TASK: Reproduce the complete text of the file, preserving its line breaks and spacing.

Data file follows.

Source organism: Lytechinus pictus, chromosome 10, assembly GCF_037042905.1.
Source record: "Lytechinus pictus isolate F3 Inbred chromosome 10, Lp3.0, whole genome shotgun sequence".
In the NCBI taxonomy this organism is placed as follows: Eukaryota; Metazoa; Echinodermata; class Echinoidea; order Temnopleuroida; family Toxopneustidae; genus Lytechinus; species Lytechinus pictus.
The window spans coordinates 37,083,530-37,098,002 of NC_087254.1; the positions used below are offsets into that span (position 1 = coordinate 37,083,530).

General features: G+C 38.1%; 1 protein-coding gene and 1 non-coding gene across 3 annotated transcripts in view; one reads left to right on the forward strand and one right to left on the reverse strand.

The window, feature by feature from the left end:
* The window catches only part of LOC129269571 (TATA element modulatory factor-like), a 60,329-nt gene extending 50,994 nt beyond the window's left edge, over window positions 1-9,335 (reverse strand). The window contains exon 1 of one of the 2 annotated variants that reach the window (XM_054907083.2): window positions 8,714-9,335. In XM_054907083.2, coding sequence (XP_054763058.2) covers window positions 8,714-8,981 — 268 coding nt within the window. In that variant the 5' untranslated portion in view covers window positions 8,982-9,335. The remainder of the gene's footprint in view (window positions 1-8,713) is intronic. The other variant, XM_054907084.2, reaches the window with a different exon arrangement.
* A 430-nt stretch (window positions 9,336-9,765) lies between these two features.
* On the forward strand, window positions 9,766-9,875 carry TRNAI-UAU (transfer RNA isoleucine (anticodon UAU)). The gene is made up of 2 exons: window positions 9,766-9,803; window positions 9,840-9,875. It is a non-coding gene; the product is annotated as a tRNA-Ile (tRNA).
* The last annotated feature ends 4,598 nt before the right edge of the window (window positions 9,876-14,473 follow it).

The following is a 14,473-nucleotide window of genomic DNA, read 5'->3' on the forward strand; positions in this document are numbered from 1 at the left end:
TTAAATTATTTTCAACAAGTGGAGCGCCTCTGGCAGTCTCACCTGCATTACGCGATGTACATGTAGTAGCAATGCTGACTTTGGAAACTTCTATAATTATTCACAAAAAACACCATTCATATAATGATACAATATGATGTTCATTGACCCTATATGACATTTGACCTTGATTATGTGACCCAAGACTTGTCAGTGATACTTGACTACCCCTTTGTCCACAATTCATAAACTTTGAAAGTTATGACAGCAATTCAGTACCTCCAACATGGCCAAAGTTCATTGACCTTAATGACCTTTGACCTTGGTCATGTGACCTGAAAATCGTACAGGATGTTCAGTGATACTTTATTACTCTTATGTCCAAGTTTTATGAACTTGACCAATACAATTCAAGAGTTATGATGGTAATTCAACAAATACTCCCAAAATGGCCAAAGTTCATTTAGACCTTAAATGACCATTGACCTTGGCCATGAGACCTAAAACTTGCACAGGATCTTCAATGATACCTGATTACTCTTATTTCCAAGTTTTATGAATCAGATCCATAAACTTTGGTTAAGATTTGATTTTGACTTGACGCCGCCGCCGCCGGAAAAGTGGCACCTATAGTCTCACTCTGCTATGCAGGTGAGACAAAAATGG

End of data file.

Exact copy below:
Source organism: Lytechinus pictus, chromosome 10, assembly GCF_037042905.1.
Source record: "Lytechinus pictus isolate F3 Inbred chromosome 10, Lp3.0, whole genome shotgun sequence".
In the NCBI taxonomy this organism is placed as follows: Eukaryota; Metazoa; Echinodermata; class Echinoidea; order Temnopleuroida; family Toxopneustidae; genus Lytechinus; species Lytechinus pictus.
The window spans coordinates 37,083,530-37,098,002 of NC_087254.1; the positions used below are offsets into that span (position 1 = coordinate 37,083,530).

General features: G+C 38.1%; 1 protein-coding gene and 1 non-coding gene across 3 annotated transcripts in view; one reads left to right on the forward strand and one right to left on the reverse strand.

The window, feature by feature from the left end:
* The window catches only part of LOC129269571 (TATA element modulatory factor-like), a 60,329-nt gene extending 50,994 nt beyond the window's left edge, over window positions 1-9,335 (reverse strand). The window contains exon 1 of one of the 2 annotated variants that reach the window (XM_054907083.2): window positions 8,714-9,335. In XM_054907083.2, coding sequence (XP_054763058.2) covers window positions 8,714-8,981 — 268 coding nt within the window. In that variant the 5' untranslated portion in view covers window positions 8,982-9,335. The remainder of the gene's footprint in view (window positions 1-8,713) is intronic. The other variant, XM_054907084.2, reaches the window with a different exon arrangement.
* A 430-nt stretch (window positions 9,336-9,765) lies between these two features.
* On the forward strand, window positions 9,766-9,875 carry TRNAI-UAU (transfer RNA isoleucine (anticodon UAU)). The gene is made up of 2 exons: window positions 9,766-9,803; window positions 9,840-9,875. It is a non-coding gene; the product is annotated as a tRNA-Ile (tRNA).
* The last annotated feature ends 4,598 nt before the right edge of the window (window positions 9,876-14,473 follow it).

The following is a 14,473-nucleotide window of genomic DNA, read 5'->3' on the forward strand; positions in this document are numbered from 1 at the left end:
TTAAATTATTTTCAACAAGTGGAGCGCCTCTGGCAGTCTCACCTGCATTACGCGATGTACATGTAGTAGCAATGCTGACTTTGGAAACTTCTATAATTATTCACAAAAAACACCATTCATATAATGATACAATATGATGTTCATTGACCCTATATGACATTTGACCTTGATTATGTGACCCAAGACTTGTCAGTGATACTTGACTACCCCTTTGTCCACAATTCATAAACTTTGAAAGTTATGACAGCAATTCAGTACCTCCAACATGGCCAAAGTTCATTGACCTTAATGACCTTTGACCTTGGTCATGTGACCTGAAAATCGTACAGGATGTTCAGTGATACTTTATTACTCTTATGTCCAAGTTTTATGAACTTGACCAATACAATTCAAGAGTTATGATGGTAATTCAACAAATACTCCCAAAATGGCCAAAGTTCATTTAGACCTTAAATGACCATTGACCTTGGCCATGAGACCTAAAACTTGCACAGGATCTTCAATGATACCTGATTACTCTTATTTCCAAGTTTTATGAATCAGATCCATAAACTTTGGTTAAGATTTGATTTTGACTTGACGCCGCCGCCGCCGGAAAAGTGGCACCTATAGTCTCACTCTGCTATGCAGGTGAGACAAAAATGG